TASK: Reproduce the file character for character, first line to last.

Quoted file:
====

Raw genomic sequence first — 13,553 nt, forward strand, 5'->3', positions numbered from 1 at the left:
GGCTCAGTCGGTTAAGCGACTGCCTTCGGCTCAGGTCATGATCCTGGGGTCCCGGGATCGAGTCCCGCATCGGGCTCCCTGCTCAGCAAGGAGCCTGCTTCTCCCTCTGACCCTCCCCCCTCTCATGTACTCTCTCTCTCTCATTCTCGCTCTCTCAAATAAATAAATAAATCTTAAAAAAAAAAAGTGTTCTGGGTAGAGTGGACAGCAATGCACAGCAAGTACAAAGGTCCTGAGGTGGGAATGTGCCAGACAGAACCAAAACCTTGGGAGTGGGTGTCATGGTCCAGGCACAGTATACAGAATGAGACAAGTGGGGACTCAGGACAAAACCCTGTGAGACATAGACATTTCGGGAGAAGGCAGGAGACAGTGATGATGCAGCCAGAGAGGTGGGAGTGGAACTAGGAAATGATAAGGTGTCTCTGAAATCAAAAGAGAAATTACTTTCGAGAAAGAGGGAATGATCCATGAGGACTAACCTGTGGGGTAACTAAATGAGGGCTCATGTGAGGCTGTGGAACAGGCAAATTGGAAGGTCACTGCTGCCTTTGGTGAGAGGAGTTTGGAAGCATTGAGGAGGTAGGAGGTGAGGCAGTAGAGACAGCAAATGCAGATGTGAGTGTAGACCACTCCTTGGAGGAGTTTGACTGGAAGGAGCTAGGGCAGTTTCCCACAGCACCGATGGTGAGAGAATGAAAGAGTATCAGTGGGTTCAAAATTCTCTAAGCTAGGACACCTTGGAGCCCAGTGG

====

Raw genomic sequence first — 13,553 nt, forward strand, 5'->3', positions numbered from 1 at the left:
GGCTCAGTCGGTTAAGCGACTGCCTTCGGCTCAGGTCATGATCCTGGGGTCCCGGGATCGAGTCCCGCATCGGGCTCCCTGCTCAGCAAGGAGCCTGCTTCTCCCTCTGACCCTCCCCCCTCTCATGTACTCTCTCTCTCTCATTCTCGCTCTCTCAAATAAATAAATAAATCTTAAAAAAAAAAAGTGTTCTGGGTAGAGTGGACAGCAATGCACAGCAAGTACAAAGGTCCTGAGGTGGGAATGTGCCAGACAGAACCAAAACCTTGGGAGTGGGTGTCATGGTCCAGGCACAGTATACAGAATGAGACAAGTGGGGACTCAGGACAAAACCCTGTGAGACATAGACATTTCGGGAGAAGGCAGGAGACAGTGATGATGCAGCCAGAGAGGTGGGAGTGGAACTAGGAAATGATAAGGTGTCTCTGAAATCAAAAGAGAAATTACTTTCGAGAAAGAGGGAATGATCCATGAGGACTAACCTGTGGGGTAACTAAATGAGGGCTCATGTGAGGCTGTGGAACAGGCAAATTGGAAGGTCACTGCTGCCTTTGGTGAGAGGAGTTTGGAAGCATTGAGGAGGTAGGAGGTGAGGCAGTAGAGACAGCAAATGCAGATGTGAGTGTAGACCACTCCTTGGAGGAGTTTGACTGGAAGGAGCTAGGGCAGTTTCCCACAGCACCGATGGTGAGAGAATGAAAGAGTATCAGTGGGTTCAAAATTCTCTAAGCTAGGACACCTTGGAGCCCAGTGG